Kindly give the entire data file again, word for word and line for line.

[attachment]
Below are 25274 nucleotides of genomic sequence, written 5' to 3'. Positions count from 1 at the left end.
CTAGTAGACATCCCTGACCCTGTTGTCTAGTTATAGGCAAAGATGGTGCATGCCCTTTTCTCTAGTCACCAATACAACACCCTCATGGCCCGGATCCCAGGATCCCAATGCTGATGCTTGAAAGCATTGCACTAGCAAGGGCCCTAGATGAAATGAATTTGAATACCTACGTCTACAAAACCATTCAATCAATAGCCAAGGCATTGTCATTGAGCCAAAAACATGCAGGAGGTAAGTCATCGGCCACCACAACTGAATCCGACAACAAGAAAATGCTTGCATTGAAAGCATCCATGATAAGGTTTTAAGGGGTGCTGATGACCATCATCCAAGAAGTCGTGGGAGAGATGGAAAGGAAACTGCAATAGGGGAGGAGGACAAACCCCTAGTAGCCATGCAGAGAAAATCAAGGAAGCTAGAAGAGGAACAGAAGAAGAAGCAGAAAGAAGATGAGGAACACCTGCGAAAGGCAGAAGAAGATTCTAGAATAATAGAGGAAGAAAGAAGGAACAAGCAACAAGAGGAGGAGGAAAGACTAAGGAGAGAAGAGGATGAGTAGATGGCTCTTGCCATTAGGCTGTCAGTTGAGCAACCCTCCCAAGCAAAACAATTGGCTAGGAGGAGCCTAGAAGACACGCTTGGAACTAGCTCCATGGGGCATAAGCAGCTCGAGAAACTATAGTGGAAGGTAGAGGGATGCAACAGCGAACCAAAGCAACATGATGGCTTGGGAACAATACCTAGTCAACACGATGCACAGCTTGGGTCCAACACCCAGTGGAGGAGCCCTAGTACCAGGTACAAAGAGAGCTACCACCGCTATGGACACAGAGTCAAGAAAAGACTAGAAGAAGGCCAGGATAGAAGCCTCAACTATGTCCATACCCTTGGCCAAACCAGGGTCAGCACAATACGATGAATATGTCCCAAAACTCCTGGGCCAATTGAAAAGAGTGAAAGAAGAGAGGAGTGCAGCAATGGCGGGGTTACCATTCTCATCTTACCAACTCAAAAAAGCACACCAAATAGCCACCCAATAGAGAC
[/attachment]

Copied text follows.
Below are 25274 nucleotides of genomic sequence, written 5' to 3'. Positions count from 1 at the left end.
CTAGTAGACATCCCTGACCCTGTTGTCTAGTTATAGGCAAAGATGGTGCATGCCCTTTTCTCTAGTCACCAATACAACACCCTCATGGCCCGGATCCCAGGATCCCAATGCTGATGCTTGAAAGCATTGCACTAGCAAGGGCCCTAGATGAAATGAATTTGAATACCTACGTCTACAAAACCATTCAATCAATAGCCAAGGCATTGTCATTGAGCCAAAAACATGCAGGAGGTAAGTCATCGGCCACCACAACTGAATCCGACAACAAGAAAATGCTTGCATTGAAAGCATCCATGATAAGGTTTTAAGGGGTGCTGATGACCATCATCCAAGAAGTCGTGGGAGAGATGGAAAGGAAACTGCAATAGGGGAGGAGGACAAACCCCTAGTAGCCATGCAGAGAAAATCAAGGAAGCTAGAAGAGGAACAGAAGAAGAAGCAGAAAGAAGATGAGGAACACCTGCGAAAGGCAGAAGAAGATTCTAGAATAATAGAGGAAGAAAGAAGGAACAAGCAACAAGAGGAGGAGGAAAGACTAAGGAGAGAAGAGGATGAGTAGATGGCTCTTGCCATTAGGCTGTCAGTTGAGCAACCCTCCCAAGCAAAACAATTGGCTAGGAGGAGCCTAGAAGACACGCTTGGAACTAGCTCCATGGGGCATAAGCAGCTCGAGAAACTATAGTGGAAGGTAGAGGGATGCAACAGCGAACCAAAGCAACATGATGGCTTGGGAACAATACCTAGTCAACACGATGCACAGCTTGGGTCCAACACCCAGTGGAGGAGCCCTAGTACCAGGTACAAAGAGAGCTACCACCGCTATGGACACAGAGTCAAGAAAAGACTAGAAGAAGGCCAGGATAGAAGCCTCAACTATGTCCATACCCTTGGCCAAACCAGGGTCAGCACAATACGATGAATATGTCCCAAAACTCCTGGGCCAATTGAAAAGAGTGAAAGAAGAGAGGAGTGCAGCAATGGCGGGGTTACCATTCTCATCTTACCAACTCAAAAAAGCACACCAAATAGCCACCCAATAGAGAC